Due to the proximity of Temecula to the San Onofre Nuclear Generating Station, a number of public speakers on Tuesday asked Temecula City Council to take a formal stance on the proposed restart of one of the plant's reactors until its operator undergoes a rigorous license amendment process.
The nuclear plant near Camp Pendleton in coastal, northern San Diego County was shut down nearly one year ago after a small leak was discovered coming from a steam pressure tube in one of the reactors, called Unit 3. The other reactor, Unit 2, was not operating at the time due to scheduled maintenance.
Neither unit has returned to service, but plant operator Southern California Edison has proposed restarting Unit 2.
Opponents of restart plans said Edison should go through a license amendment process with the Nuclear Regulatory Commission because the steam generators that failed were of a different design than their predecessors. The generators were replaced two years ago, and it was discovered that vibration was causing the tubes to wear faster than expected.
Solana Beach resident Torgen Johnson implored Temecula City Council to adopt a resolution opposing the restart. The sample resolution is being presented to cities and school districts throughout coastal Southern California.
"Right now we have a nuclear generating system that has some serious mechanical problems," said Johnson, who is of the opinion the reactor as it is now is capable of causing a nuclear disaster equal to the one following the Japan earthquake in March 2011.
"You are 24 miles downwind of San Onofre," Johnson said. "Many other cities have taken a stance on this issue."
The same draft resolution was presented to the Temecula Valley Unified School District on Tuesday, he said.
The San Diego Unified School District approved its own resolution with a 4-1 vote Tuesday, he added. The resolution said: "the San Diego Unified School District believes restarting the defective Unit 2 nuclear reactor at San Onofre will have profound impacts on our children in San Diego Unified and the surrounding communities in the event of a nuclear accident regarding radiation contamination of air, water and food, evacuation plans, and long term viability of life in Southern California."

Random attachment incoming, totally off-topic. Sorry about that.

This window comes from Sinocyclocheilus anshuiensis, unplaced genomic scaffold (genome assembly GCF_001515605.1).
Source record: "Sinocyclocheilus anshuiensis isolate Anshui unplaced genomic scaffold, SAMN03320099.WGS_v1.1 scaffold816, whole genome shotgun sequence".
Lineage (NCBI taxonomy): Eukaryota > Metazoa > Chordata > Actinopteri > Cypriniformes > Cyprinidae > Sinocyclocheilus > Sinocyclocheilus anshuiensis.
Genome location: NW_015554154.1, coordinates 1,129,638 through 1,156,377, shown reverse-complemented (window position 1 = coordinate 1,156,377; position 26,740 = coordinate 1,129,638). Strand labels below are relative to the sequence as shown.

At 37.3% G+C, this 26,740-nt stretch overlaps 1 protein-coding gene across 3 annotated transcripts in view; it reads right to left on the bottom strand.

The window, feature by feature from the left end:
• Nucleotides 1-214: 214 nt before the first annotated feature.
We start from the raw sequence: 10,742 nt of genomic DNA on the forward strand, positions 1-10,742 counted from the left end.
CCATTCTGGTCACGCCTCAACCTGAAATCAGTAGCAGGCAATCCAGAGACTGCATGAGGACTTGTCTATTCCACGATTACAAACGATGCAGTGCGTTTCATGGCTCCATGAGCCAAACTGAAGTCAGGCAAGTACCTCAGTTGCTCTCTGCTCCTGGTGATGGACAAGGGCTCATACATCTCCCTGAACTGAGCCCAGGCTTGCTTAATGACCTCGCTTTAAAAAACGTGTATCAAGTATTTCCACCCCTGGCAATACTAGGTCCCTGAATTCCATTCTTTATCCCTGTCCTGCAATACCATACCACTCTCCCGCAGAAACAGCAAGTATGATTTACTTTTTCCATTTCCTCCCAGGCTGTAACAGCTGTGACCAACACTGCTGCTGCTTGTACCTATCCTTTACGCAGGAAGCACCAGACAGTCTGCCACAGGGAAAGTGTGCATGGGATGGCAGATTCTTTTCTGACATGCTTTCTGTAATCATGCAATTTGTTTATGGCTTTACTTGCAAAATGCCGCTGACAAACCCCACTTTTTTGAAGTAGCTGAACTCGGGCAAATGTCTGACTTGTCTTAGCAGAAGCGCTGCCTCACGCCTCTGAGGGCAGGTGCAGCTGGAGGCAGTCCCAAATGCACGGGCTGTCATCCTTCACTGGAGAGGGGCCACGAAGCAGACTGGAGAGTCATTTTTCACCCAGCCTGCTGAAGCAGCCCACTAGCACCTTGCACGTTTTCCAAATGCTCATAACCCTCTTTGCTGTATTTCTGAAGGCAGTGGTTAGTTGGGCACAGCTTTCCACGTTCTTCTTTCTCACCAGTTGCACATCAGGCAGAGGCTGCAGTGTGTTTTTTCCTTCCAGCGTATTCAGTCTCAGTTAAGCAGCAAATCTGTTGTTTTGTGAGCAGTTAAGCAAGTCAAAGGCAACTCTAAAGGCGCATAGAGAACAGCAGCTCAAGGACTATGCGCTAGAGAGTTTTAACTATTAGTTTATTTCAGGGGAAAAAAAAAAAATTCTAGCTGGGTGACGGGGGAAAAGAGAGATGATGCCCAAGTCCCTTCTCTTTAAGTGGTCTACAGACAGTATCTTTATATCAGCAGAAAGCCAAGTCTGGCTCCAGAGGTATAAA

Johnson urged Temecula City Council to consider its evacuation plan should a nuclear disaster occur.
Ace Hoffman of Carlsbad told city officials he is among those who have been watching San Onofre "pretty carefully for about 20 years."
"...Nowhere else in the industry have they had failures they way we have," Hoffman said.
While some made the commute from northern San Diego County to speak at the meeting, one speaker, Kevin Higgins, said he was a Temecula real estate agent.
"San Onofre has the same conditions that caused the Japan (disaster)," Higgins said. "...A nuclear accident could be beyond anything we could handle here in Temecula...That would amount to personal and financial ruin for many of us. The city of Temecula is far too special to let it be ruined by a serious accident at San Onofre."
Meanwhile, the resolution approved Tuesday by San Diego Unified also expressed support for a California Public Utilities Commission investigation into the reliability and costs of the plant, especially compared to alternative energy sources.
"Before restarting the nuclear reactor, San Onofre should undergo a rigorous and transparent public review of the Nuclear Regulatory Commission licensing amendment process," said SDUSD Board Member Kevin Beiser, who was among those who introduced the resolution. "We must make certain that before restarting San Onofre nuclear power plant, it is safe for our community and our kids."
Chris Abel, community outreach manager for the San Onofre Nuclear Generating Station, urged the San Diego Unified board to postpone action until SCE could better inform them.
"We have said from the beginning, as has the Nuclear Regulatory Commission, that we will not restart Unit 2 or Unit 3 until both us and the NRC has deemed that is safe to do so -- in other words, there is no time line on its safety," Abel said.
Abel offered board members a briefing and invited them to visit the plant "to understand the rigorous regulatory process by the Nuclear Regulatory Commission as well as the current situation at SONGS, especially as it relates to greater liability and clean air."
Following the public comments made in Temecula, Mayor Mike Naggar directed City Manager Aaron Adams to assign a staff member to look into what is going on with the plant and report back to City Council. He also asked for a copy of the draft resolution.
"If it is everything (the public speakers) say...at least we should support that or at least make preparations for it," Naggar said.
—Maggie Avants and City News Service contributed to this report